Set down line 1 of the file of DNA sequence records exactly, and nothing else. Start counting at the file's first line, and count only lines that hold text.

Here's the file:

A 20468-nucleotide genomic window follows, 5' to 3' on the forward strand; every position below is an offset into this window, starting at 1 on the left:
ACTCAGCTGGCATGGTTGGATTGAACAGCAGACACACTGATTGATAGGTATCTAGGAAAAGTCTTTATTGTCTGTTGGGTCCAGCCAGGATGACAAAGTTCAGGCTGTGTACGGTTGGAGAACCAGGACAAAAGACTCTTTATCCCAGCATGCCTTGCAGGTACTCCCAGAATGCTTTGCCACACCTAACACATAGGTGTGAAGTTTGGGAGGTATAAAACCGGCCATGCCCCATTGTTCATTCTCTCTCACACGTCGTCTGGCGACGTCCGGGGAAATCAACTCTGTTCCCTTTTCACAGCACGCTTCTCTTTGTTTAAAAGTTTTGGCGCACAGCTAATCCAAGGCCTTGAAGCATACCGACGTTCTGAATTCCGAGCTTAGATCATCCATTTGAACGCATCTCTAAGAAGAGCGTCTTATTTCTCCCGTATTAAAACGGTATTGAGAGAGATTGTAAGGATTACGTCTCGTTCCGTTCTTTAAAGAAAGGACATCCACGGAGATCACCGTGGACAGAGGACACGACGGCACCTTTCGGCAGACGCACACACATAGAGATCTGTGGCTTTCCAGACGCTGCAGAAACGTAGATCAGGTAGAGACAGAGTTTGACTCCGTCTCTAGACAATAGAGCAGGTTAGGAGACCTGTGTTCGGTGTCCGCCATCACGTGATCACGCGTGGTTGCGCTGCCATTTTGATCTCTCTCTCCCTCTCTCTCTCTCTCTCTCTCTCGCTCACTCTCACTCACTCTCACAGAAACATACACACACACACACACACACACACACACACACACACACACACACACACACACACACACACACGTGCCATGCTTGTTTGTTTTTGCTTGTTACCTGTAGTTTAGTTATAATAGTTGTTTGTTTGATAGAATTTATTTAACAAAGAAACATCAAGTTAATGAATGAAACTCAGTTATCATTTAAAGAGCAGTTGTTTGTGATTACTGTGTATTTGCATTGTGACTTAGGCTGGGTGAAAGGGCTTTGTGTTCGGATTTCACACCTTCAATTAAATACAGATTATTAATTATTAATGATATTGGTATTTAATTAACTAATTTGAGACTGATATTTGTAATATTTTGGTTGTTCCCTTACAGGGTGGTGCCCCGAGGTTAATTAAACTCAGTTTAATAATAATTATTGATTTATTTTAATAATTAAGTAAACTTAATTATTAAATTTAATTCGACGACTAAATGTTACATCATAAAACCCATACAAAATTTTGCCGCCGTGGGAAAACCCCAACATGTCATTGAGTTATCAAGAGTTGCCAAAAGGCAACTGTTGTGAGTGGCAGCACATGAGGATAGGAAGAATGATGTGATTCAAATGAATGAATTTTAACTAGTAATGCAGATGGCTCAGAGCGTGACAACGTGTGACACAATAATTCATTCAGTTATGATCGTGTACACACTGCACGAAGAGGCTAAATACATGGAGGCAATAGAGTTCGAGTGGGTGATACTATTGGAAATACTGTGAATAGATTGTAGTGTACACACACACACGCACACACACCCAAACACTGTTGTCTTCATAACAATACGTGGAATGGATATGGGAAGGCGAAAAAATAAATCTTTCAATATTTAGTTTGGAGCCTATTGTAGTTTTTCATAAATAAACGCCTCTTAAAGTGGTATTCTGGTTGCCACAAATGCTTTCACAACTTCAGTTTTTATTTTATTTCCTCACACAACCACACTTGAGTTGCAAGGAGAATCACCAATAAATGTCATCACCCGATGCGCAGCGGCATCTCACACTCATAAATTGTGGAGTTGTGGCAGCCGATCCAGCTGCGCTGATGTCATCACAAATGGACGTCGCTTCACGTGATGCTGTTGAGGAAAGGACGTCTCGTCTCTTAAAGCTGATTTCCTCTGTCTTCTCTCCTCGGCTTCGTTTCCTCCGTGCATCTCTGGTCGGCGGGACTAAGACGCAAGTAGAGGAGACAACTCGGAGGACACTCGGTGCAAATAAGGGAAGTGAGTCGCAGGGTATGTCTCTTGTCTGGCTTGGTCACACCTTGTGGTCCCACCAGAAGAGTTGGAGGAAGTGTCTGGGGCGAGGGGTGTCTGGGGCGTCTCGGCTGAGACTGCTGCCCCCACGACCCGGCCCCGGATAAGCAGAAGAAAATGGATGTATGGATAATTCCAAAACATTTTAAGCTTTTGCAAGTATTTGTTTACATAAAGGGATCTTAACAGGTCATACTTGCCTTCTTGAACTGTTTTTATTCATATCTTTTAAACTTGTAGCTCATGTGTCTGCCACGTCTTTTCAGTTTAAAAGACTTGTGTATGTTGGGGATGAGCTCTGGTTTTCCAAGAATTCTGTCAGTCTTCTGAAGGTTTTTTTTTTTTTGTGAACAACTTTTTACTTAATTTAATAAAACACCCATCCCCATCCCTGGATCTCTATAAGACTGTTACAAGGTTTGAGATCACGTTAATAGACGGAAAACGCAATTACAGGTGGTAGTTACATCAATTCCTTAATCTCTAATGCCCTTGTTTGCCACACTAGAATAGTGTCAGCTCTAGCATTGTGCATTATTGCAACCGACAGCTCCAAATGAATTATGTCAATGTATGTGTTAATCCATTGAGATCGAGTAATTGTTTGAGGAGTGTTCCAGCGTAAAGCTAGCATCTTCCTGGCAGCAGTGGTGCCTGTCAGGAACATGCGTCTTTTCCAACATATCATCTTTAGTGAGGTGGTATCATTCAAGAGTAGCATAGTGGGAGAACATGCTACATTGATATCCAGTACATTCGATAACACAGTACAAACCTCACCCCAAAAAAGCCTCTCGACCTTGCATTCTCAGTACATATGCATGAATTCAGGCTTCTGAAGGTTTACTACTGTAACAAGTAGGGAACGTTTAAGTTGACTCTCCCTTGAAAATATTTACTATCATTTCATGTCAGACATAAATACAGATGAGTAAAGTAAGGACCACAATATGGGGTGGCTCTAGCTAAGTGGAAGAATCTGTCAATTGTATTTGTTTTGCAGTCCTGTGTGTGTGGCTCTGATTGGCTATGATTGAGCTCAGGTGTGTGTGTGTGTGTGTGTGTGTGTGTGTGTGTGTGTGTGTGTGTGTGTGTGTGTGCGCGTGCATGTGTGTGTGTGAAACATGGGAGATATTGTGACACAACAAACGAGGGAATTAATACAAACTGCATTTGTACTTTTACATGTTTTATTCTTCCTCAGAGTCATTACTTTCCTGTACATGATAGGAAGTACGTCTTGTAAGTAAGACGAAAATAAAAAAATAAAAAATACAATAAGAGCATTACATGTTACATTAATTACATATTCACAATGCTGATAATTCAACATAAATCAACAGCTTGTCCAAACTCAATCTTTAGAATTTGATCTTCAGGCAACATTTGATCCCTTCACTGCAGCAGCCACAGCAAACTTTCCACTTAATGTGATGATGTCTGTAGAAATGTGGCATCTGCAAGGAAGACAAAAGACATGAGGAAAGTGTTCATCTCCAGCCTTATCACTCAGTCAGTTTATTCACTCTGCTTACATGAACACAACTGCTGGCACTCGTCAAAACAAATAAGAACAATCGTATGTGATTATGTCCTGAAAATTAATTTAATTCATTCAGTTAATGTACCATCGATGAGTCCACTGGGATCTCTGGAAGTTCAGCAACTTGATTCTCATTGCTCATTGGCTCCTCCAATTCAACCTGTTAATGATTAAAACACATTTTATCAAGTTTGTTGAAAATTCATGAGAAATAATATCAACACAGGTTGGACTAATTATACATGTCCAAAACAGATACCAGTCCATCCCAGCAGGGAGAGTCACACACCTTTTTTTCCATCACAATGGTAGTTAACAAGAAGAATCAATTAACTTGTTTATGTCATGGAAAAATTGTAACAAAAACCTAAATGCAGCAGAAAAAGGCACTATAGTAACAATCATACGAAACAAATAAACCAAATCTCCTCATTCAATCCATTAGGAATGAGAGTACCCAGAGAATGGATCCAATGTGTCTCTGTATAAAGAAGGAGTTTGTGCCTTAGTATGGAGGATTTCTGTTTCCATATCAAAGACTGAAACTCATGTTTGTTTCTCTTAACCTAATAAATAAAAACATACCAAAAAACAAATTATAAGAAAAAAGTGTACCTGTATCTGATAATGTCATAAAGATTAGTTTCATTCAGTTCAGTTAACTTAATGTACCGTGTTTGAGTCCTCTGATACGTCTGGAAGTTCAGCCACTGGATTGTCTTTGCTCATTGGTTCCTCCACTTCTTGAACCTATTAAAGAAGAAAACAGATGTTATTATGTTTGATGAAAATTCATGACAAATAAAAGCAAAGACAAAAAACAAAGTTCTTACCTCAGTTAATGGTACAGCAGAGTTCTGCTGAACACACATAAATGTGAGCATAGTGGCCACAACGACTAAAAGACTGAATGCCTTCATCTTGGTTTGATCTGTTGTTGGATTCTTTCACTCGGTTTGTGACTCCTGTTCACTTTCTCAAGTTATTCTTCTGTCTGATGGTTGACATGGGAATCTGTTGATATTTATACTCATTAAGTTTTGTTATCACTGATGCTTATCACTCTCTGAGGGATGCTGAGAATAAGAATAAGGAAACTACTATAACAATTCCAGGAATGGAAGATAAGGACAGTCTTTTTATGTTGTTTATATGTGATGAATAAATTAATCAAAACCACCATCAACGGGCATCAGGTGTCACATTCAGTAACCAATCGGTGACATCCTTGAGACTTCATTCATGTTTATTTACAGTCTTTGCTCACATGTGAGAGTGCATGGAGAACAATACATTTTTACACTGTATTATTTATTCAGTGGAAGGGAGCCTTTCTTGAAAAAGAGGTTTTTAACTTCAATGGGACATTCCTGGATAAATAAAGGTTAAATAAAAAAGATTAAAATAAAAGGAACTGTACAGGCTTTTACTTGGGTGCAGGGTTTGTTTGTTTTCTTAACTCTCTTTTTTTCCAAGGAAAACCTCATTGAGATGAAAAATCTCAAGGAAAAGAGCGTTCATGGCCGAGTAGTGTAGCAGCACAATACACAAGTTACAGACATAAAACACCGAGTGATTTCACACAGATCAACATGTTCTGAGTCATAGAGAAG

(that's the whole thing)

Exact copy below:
A 20468-nucleotide genomic window follows, 5' to 3' on the forward strand; every position below is an offset into this window, starting at 1 on the left: